We arrive to the last of this batch of Streamed from Southbank Centre online concerts pleased and proud to have stayed connected with you during the last year, despite huge challenges, and incredibly excited that from now on we’ll be able to make music for you in person once more. We’ll be continuing to stream concerts so that those of you who can’t make it to the Royal Festival Hall can carry on enjoying our music – look out for our last two concerts with Esa-Pekka Salonen as our Principal Conductor in June.
“It’s an astonishing piece,” says Martyn Brabbins of Beethoven’s Piano Concerto No. 4. Many of us will agree with him and also consider it one of our “all-time favourite piano concertos”. Martyn discusses this extraordinary piece and his collaboration with soloist Steven Osborne in the interval interview with BBC Radio 3 presenter Georgia Mann. But first, the brass section of the Philharmonia gets a chance to shine in Strauss’s truly roof-raising Festival Music. Britten’s Suite from Death in Venice (arr. Steuart Bedford) ends the programme with some of the composer’s most evocative musical moments.
Enjoy the concert, and we hope to see you again very soon. In the meantime, do share your thoughts on social media tagging us @Philharmonia.
Header image: Martyn Brabbins © Benjamin Ealovega
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Richard Strauss (1864 – 1949): Festmusik der Stadt Wien, Op. 133 (1943)
In 1942, the 78-year-old Richard Strauss wrote to his friend and biographer, Willi Schuh, saying, “My life’s work is at an end.” However, as this dazzling fanfare testifies, there was plenty of music still to come from the German-born composer, and given the strain that he was under, both personally and politically, we might forgive him for sounding world-weary.
Both Strauss and his wife, Pauline, were suffering from ill health, and in a bid to ensure his own survival and that of his family – his daughter-in-law was part-Jewish – he had moved from his home in Garmisch, near Munich, to the relative safety of Vienna. There, under the dubious protection of the city’s Gauleiter, or Nazi party leader, he was able to continue composing.
Richard Strauss in Vienna, c. 1924 (public domain)
Soon afterwards, at the premiere of his Second Horn Concerto, Strauss was awarded the city’s Beethoven Prize, and in gratitude, he wrote this piece – Festival Music for the City of Vienna – for 19 brass instruments and timpani. From the bombastic introduction of the lower brass to the shimmering cascades of trumpet fanfares, it radiates pride and joy, although Strauss’s bittersweet major-minor harmonies are never far away.
Echoes of Richard Wagner’s music – from heroic triplet motifs to lilting, romantic idylls – should come as no surprise: having conducted several of the composer’s operas earlier in his career, Strauss increasingly immersed himself in Wagner-lore as a refuge from the war. But Wagnerism and politics aside, the Festmusik der Stadt Wien is, above all, a celebratory work, and following a brief foray into more menacing territory, with harsh stabs of diminished chords, it concludes with a jubilant fanfare. Vienna emerges, a city in splendour, as does the spirit of Strauss, weary but defiant.
Ludwig van Beethoven (1770 – 1827): Piano Concerto No. 4 in G major, Op. 58 (1807)
- Allegro moderato
- Andante con moto
- Rondo vivace
Those acquainted with Beethoven’s most famous works will know that he didn’t shy away from bold opening statements. From the Fifth Symphony, with its so-called ‘fate’ motif pounding at the door, to the ostentatious grandeur of the ‘Emperor’ Piano Concerto, he used every device at his disposal to grab the attention of the rowdy concert audiences of the early 18th century – which makes the start of the Fourth Piano Concerto all the more remarkable.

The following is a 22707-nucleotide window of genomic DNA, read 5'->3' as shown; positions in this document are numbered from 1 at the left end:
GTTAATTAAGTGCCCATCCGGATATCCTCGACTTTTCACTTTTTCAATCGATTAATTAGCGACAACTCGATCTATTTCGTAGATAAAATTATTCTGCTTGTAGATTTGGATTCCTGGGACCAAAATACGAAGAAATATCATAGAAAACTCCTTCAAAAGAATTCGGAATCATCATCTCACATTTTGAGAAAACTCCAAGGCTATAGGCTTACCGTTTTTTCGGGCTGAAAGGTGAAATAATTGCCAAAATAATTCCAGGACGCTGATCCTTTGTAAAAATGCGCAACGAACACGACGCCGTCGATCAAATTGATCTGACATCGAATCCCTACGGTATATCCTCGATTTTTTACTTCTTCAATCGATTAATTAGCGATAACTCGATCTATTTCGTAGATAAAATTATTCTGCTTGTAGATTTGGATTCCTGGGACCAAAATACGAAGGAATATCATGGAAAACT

Instead of providing what was expected (an orchestral overview of the work’s main themes), Beethoven gives us the unaccompanied piano. The melody, which is elegant and measured, is almost embarrassingly unshowy, as if the pianist had wandered onto the stage and begun improvising on a tune that they’d heard earlier that day, rather than embarking an orchestral concerto. Again, flouting convention, the strings immediately respond to the soloist’s enquiry with a musical echo – but one that is transposed to an entirely different key, moving from G to the unlikely realm of B major. This sense of extemporisation, of a conversation spontaneously unfolding between soloist and ensemble, pervades the entire work, from the close-knit interaction of its musical forces to the shimmering trills and giddy, chromatic harmonies of the first cadenza.
Portrait of Ludwig van Beethoven by Joseph Willibrord Mähler, 1804–5 (public domain)
More surprises await in the second movement, which has been interpreted as a musical representation of the Orpheus myth, with the piano’s so-called ‘taming’ of the orchestra. The strings lay down an imposing, jagged theme in the minor key (Furies, perhaps?), but the piano’s reply (Orpheus with his lyre?) is timid, as if cowering in the shadow of what has come before. As the exchange intensifies the soloist takes over and, for a fleeting moment, the mood of muted, collective grief sears to raw, individual pain before retreating into frozen introspection. All seems lost, but then there is a glimmer of hope: a march-like rhythm in the strings that leads us galloping into the exuberant Rondo vivace. Here, we glimpse Beethoven the showman, but the soloist’s virtuosity always remains perfectly poised.
If only the composer’s limbs had been as well controlled at the Concerto’s infamous premiere! According to one eyewitness account, he stood up at the keyboard and began conducting the orchestra with such vigour that he knocked over the lamps on his music stand. Then, upon restarting the performance, he proceeded to accidentally (accidentally?) slap the young boy that had been recruited as a replacement lamp-holder. As a result, the entire first movement, with its astonishing opening phrases, was lost to the “bacchanalian roar” of the audience, which had descended into hysterics.
Benjamin Britten (1913 – 1976): Suite from Death in Venice (arr. Steuart Bedford, 1984)
- Summons to Venice
- Overture to Venice
- First Beach Scene
- I love you
- Second Beach Scene and Death
In May 1911, the German writer Thomas Mann travelled to Venice with his family, intending to write an essay on Wagner, who had died in the same city in 1888. While he was there, Mann became obsessed with a Polish boy nicknamed Adzio who was staying in the same hotel, and wrote a novella – Death in Venice – inspired by the experience. At first glance, the fictional account does not go far from the truth: an ageing writer named Aschenbach comes to Venice seeking creative inspiration, but becomes fixated on a young, beautiful man named Tadzio (see what he did there?). But whereas Thomas Mann escaped Venice with his marriage and health more-or-less intact, the fictional writer succumbs both to his infatuation and to the cholera epidemic gripping the city, expiring alone on the beach with a doomed declaration of love for Tadzio.